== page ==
Dame Agatha Christie (1890-1976) was born in Torquay, a seaside town in Devon England, and spend most of her childhood with her mother in their home called Ashfield. She did not have an extensive formal education. In her early education at home, her parents feared she may be developmentally challenged because of her shyness, though this faded as she showed a distinct curiosity and propensity for logic and music. In 1906, she was sent to a finishing school in Paris, where she studied piano and vocal music and could have developed a professional career in musical performance if it were not for her severe shyness. That shyness, however, would help drive her creative productivity in the following years.
Regarded as a charming young woman, she turned down many marriage proposals in her youth. It was not until 1912 that she accepted a marriage proposal, but broke it off the next year when she was swept off her feet by someone else, Captain Archibald Christie. She was married to him on Christmas Eve 1914. While he was away during World War I, she worked in a hospital pharmacy, a job that may have provided insights into the various poisons that were later featured in the mystery novels she began writing (and earned her first novel a review in the Pharmaceutical Journal for the quality of its poison depiction). In 1926, while Agatha was still coping with the loss of the mother who was so close to her, Archie informed her that he was in love with a co-worker, Nancy Neal. On the morning of Dec 4th, after a fight over this affair, Agatha’s car was found abandoned and Agatha missing. After extensive searching by the local authorities yielded nothing, Agatha turned up eleven days later in a spa hotel in Harrogate, where she had checked in under the name “Theresa Neale.” She was recognized by staff at the hotel, but she did not recognize Archie upon their reunion. Possibly concussed from a car accident, she claimed amnesia and never talked of the event to friends or family again. This event proves to be one of the more lurid moments in an otherwise quiet public life in which she sought to dispel public notoriety and communicate through her work. She and Archie were divorced in 1928.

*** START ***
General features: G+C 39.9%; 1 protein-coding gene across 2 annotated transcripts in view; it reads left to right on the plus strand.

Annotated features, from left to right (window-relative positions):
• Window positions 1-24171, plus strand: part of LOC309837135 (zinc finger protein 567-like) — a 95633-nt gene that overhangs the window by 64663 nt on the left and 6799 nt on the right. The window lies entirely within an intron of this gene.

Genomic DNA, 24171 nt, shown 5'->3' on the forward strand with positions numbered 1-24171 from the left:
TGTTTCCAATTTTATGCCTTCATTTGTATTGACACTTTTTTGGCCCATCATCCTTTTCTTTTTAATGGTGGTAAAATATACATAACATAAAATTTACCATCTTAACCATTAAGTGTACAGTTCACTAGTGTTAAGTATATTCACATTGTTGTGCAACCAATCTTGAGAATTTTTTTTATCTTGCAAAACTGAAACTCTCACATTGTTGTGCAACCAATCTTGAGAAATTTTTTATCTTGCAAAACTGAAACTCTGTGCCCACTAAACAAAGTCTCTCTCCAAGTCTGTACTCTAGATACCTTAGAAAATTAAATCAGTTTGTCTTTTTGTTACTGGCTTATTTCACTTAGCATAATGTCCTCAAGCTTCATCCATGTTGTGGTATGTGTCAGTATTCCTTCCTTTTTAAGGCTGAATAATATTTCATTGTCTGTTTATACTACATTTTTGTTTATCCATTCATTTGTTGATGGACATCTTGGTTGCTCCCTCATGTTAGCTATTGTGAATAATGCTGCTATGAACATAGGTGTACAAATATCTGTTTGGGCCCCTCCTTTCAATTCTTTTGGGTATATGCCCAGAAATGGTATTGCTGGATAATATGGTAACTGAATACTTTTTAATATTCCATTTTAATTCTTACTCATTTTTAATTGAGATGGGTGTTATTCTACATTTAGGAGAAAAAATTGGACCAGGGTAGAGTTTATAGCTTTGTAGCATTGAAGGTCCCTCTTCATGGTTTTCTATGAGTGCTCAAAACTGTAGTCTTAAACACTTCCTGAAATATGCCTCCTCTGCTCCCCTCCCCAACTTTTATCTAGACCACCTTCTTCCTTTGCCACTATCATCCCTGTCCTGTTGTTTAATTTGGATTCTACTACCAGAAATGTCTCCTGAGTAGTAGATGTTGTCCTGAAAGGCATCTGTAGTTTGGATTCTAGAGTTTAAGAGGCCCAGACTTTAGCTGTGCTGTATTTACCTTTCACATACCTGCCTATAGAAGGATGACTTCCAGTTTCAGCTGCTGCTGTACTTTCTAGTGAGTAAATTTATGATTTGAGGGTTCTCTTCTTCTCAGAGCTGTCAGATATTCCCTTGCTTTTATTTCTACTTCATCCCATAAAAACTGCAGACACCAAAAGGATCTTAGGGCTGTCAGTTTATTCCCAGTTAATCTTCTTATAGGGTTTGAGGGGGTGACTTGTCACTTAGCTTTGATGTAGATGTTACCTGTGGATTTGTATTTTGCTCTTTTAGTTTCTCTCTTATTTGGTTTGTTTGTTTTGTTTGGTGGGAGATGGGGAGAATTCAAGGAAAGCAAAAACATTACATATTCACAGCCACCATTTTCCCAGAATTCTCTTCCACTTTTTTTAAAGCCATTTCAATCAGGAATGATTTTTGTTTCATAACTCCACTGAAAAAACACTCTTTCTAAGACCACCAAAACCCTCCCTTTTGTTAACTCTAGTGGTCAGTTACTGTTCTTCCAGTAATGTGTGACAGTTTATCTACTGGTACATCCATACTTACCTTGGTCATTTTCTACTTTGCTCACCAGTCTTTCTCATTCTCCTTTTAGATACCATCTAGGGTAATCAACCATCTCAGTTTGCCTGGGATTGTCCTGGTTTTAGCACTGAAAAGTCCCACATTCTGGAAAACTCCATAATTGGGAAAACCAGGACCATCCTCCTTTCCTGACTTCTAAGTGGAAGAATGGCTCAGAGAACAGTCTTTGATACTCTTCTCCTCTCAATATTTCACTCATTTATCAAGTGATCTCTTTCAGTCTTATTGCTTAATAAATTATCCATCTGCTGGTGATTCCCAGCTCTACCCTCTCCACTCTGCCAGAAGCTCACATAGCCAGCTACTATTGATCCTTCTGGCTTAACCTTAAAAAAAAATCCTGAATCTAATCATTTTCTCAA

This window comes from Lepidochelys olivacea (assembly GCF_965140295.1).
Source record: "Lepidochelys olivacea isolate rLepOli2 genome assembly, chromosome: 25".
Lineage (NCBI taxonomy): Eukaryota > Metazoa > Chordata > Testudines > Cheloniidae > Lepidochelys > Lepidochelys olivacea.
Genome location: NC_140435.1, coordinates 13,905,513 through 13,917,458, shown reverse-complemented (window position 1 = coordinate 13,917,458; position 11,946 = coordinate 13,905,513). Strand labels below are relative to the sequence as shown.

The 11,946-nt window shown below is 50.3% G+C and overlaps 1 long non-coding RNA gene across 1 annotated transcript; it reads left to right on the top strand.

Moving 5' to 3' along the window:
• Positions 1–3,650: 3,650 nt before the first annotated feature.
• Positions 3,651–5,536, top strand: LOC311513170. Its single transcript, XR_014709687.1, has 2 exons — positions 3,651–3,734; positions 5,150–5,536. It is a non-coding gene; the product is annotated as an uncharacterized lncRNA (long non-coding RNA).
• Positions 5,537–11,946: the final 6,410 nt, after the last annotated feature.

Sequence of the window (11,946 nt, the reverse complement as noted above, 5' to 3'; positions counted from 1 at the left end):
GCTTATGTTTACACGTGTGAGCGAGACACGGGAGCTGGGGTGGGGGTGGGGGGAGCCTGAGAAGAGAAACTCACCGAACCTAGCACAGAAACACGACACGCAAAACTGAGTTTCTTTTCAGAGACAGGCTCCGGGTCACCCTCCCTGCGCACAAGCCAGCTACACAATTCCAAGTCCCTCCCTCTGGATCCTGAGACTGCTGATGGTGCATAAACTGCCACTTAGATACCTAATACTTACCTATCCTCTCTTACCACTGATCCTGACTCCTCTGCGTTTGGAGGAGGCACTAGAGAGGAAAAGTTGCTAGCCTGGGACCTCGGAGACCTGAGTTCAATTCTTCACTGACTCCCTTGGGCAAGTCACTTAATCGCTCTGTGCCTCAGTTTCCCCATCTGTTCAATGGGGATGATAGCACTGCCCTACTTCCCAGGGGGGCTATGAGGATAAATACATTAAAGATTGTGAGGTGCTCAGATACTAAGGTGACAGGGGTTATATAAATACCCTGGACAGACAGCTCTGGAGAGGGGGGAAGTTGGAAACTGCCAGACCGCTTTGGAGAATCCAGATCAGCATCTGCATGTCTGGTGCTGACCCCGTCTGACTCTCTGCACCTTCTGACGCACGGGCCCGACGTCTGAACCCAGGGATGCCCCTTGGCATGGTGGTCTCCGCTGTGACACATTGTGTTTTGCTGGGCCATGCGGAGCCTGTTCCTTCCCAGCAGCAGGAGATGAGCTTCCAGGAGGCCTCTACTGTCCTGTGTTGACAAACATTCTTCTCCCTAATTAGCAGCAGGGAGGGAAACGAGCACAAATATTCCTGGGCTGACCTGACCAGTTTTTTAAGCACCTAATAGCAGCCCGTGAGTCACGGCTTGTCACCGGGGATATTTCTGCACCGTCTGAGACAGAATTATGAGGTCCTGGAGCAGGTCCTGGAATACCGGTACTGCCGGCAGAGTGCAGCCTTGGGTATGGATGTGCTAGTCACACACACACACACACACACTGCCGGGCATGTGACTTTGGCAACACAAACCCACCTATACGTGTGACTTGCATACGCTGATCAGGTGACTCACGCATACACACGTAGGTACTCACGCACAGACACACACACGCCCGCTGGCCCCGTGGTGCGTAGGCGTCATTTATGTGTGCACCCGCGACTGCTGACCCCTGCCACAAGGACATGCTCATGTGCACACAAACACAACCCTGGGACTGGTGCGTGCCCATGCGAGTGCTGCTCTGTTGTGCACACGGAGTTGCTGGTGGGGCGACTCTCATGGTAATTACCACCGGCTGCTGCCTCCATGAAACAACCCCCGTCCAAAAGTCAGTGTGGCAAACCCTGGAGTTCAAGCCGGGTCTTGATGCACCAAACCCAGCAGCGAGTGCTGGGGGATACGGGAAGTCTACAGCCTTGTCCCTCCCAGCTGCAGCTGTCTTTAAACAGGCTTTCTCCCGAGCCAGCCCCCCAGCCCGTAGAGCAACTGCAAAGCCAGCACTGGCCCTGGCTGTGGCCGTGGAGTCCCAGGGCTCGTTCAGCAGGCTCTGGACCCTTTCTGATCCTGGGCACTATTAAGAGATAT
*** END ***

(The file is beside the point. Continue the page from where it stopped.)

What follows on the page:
In 1930, she married the archaeologist Max Mallowman with whom she enjoyed a long and happy marriage. Agatha and Max settled into a comfortable traveling routine, spending summers with her daughter, Rosalind, spring and fall on digs, and the rest of the time in London or their country house in Wallingford, Oxforshire. While she retained the name Agatha Christie for her novels, in private she was known as Mrs. Mallowman, and she eventually published her nonfiction account of their life on archaeological digs under the name “Agatha Christie Mallowman.”
Already established as a successful crime and mystery novelist, Christie tried her hand at writing plays with her first play, Black Coffee in 1930, though it wouldn’t be until the success of her second play, Ten Little Indians (also known as And Then There Were None) in 1940 that she found her stride as a playwright. She went on to write five more plays in the following years, publishing Appointment with Death (1945), Murder on the Nile (1946), Murder at the Vicarage (1949), The Hallow (1951), and The Mousetrap (1953), which would become her most successful play and the longest-running play in history—closing only once COVID-19 shut down theatres of the West End in March of 2020. During the 50s, she continued to write plays and be involved with their production, writing a total of nineteen plays to accompany her seventy-eight crime novels, approximately one-hundred fifty short stories, six “straight” novels, and four nonfiction books. For her contribution to literature, she was named a Commander of the British Empire in 1956 and a Dame of the British Empire in 1971. The premiere of the 1974 film Murder on the Orient Express was her final public appearance. She died in 1976 at her home in Wallingford, Berkshire.
Despite her wild popularity in her own life and enduring legacy as mystery novelist, playwright, archeologist, and non-fiction writer, Christie’s work has at times been met with criticism. Gillian Gill sums up the perception of some of her critics who claim she was a “conventional, old-fashioned, boring woman with nothing to say, so her books have commonly been referred to as badly written, stilted, stereotyped, and unaccountably slow to die a decent death.” But in order to appreciate her work, she points out “it is necessary to get past Agatha Christie’s complex and fascinating defenses and masks. Christie was not the simple or ordinary woman she claimed. Gifted with unusual energy, intellectual brilliance, and drive, full of sensual delight in the physical world, Christie was attractive, charming, and sociable, a passionate lover of men, a trustworthy friend of women” (Gill).
It has been suggested that Christie is the most prolific and widely read author of all time. Her books have sold more than two billion copies worldwide and been read in more languages than Shakespeare.
“About Agatha Christie.” The Home of Agatha Christie, www.agathachristie.com, Accessed 8 May 2020.
Bunson, Matthew. The Complete Christie: An Agatha Christie Encyclopedia. Gallery Books, 2000.
Cade, Jared, Agatha Christie and the Eleven Missing Days. Peter Owen, 1998
Christie, Agatha. An Autobiography. United Kingdom, William Morrow Paperbacks, 2010.
Gill, Gillian. Agatha Christie: The Woman and Her Mysteries. Pavilion Books, 2016.
Mallowan, Agatha Christie. Come, Tell Me How You Live: An Archaeological Memoir. William Morrow Paperbacks, 2012.
Morgan, Janet. Agatha Christie: A Biography. Harper Collins, 1985.
Thompson, Laura. Agatha Christie: A Mysterious Life. First Pegasus Books, 2018.